Community action to tackle the anti-social behavior around fireworks in West Lothian could now help set guidelines for communities across Scotland.
MSPs from the Scottish Parliament’s Criminal Justice Committee have visited Blackburn to hear how local people got together to tackle the annual bonfire night “war zone” of firework misuse.
In 2018 police attended multiple incidents in the town where gangs of youths threw fireworks at pedestrians and cars. Video footage published afterwards showed rockets exploding in a residential street after apparently being thrown at a police van.
There were also complaints of fireworks being hoarded in the days before bonfire night before being handed over to teens.
One householder said at the time that fireworks were being flung everywhere – except up into the sky.
Blackburn’s Bonfire Night Action Group was set up in the spring of the following year to address anti-social behavior during the bonfire season.
The action group – known by its initials BBNAG – works as a partnership between various organizations and groups.
It includes local residents, West Lothian Council, Scottish Fire and Rescue Service, Police Scotland, Youth Action Trust, Community Council, Community Action Blackburn and the Blackburn Family Centre.
The group has been successful in helping to reduce issues relating to anti-social behavior in Blackburn during bonfire season.
Members of the Scottish Parliament’s Criminal Justice Committee traveled to Blackburn last week to meet with the action group and local elected members.
The Holyrood committee is currently considering the Fireworks and Pyrotechnic Articles (Scotland) Bill, which will provide a framework for tackling anti-social behavior around fireworks.
Giving councils the powers to create firework control zones where fireworks cannot be used is one of the main parts of the Bill, which also looks at increasing police powers.
These include stop and search powers and the power to seize certain categories of fireworks. It could also be made illegal to buy and give certain fireworks to under 18s.
Others include restricting when people can buy or use certain fireworks and requiring a license to buy or use certain types of fireworks.
The Blackburn visit was also an opportunity for the committee members to hear directly from community representatives in an area that has been impacted by fireworks and who have successfully taken steps to address the issue.
BBNAG gave the committee a presentation on their work, a virtual walkabout to local hotspots and areas that have been affected by antisocial behavior related to the use of fireworks. BBNAG members and the Scottish Fire and Rescue Service.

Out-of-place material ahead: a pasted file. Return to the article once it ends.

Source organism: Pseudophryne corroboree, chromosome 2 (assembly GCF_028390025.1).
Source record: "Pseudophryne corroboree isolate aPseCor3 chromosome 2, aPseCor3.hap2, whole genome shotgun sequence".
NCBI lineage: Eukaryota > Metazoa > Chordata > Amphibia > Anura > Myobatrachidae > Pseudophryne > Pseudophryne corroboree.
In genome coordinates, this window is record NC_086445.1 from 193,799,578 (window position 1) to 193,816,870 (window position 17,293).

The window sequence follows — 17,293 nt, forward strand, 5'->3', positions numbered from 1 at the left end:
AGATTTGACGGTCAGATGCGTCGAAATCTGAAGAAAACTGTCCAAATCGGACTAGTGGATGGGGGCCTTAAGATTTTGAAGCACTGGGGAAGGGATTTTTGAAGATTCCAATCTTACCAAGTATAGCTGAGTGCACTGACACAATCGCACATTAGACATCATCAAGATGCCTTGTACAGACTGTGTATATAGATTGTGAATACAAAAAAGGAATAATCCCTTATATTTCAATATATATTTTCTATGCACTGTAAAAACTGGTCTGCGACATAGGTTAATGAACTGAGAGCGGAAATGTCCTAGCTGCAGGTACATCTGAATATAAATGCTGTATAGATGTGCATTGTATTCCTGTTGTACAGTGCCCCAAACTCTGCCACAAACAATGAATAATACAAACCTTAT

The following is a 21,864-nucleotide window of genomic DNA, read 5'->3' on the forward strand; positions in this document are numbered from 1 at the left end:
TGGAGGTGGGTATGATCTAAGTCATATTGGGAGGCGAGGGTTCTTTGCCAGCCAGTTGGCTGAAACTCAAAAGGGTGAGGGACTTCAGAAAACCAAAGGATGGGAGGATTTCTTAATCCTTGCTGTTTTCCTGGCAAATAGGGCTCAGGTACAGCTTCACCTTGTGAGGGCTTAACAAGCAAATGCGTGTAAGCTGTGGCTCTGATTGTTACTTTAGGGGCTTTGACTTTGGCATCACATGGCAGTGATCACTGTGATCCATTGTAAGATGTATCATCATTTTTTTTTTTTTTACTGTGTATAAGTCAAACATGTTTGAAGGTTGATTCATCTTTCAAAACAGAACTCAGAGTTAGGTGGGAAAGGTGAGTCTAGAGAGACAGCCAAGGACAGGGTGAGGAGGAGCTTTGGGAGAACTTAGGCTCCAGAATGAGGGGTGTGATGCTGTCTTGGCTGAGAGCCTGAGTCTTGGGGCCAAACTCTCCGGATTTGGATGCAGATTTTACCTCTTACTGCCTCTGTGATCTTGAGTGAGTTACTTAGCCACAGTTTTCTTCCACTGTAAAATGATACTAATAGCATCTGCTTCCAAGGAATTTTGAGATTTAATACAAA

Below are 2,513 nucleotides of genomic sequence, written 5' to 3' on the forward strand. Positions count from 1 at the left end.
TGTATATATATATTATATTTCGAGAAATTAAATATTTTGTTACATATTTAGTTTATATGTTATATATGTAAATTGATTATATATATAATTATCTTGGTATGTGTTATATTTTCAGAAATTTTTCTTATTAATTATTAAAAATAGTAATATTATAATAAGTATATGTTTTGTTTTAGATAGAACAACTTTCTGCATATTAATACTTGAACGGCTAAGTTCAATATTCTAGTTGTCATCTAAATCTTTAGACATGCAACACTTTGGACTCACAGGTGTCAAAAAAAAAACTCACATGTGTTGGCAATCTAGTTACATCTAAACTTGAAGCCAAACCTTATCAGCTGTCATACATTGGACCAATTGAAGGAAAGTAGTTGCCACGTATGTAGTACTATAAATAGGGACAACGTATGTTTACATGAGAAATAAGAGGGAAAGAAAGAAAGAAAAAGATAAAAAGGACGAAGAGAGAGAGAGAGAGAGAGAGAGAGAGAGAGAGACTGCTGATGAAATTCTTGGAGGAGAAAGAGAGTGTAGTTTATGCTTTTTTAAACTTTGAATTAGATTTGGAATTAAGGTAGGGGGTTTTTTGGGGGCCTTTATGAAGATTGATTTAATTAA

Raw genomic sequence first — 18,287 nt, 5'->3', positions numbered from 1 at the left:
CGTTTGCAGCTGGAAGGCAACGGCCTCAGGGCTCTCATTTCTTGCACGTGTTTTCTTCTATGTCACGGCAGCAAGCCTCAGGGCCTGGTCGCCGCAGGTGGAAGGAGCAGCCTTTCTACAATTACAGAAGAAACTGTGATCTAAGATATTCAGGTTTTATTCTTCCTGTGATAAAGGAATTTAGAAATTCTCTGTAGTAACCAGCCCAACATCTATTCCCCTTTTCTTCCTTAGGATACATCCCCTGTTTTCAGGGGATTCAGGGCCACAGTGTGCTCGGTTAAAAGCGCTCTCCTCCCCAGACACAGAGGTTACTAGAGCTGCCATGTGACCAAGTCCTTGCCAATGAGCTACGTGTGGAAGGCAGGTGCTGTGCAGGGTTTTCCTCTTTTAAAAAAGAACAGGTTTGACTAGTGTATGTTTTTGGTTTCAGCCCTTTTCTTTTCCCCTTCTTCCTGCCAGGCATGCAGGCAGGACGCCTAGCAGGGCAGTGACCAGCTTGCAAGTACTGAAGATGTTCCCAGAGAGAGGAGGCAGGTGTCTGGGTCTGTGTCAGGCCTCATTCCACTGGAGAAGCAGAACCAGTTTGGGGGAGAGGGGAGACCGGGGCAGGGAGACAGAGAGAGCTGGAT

There was also discussion around the proposed Bill itself.
Michelle Kirkbright from West Lothian Council’s Regeneration Service said: “The BBNAG is very much a partnership between groups and we’ve helped to deliver real improvements within Blackburn. We know that a lot of good work has gone on locally and we were more than happy to welcome the Criminal Justice Committee to Blackburn and let them hear about our experience.”
Community Council chair, Alison Kerr, also sits on the BBNAG and is Community Action Blackburn chair added: “The BBNAG got together in partnership to resolve the issues that we as a community endured before, during and after bonfire night. We have successfully put on diversionary activities since starting the BBNAG that have involved the wider community.
“The partnership approach that we have has led to our involvement in the Scottish Government’s Firework review working group. The visit from the Criminal Justice Committee for Scottish Parliament who are scrutinizing the draft bill was a very positive experience for everyone in attendance, including four young people from the Change in Blackburn group.”
Speaking after the visit, Criminal Justice Committee Convener, Audrey Nicoll MSP, said: “Making a new law is often a tricky balancing act, but hearing directly from a community helps us do our job as MSPs. We are hugely grateful to all in Blackburn’s Bonfire Night Action Group for sharing their experience with us. I know we’ll be taking our new knowledge with us back into the Committee Room and Chamber at Holyrood, as the proposals go forward in the coming weeks and months.”
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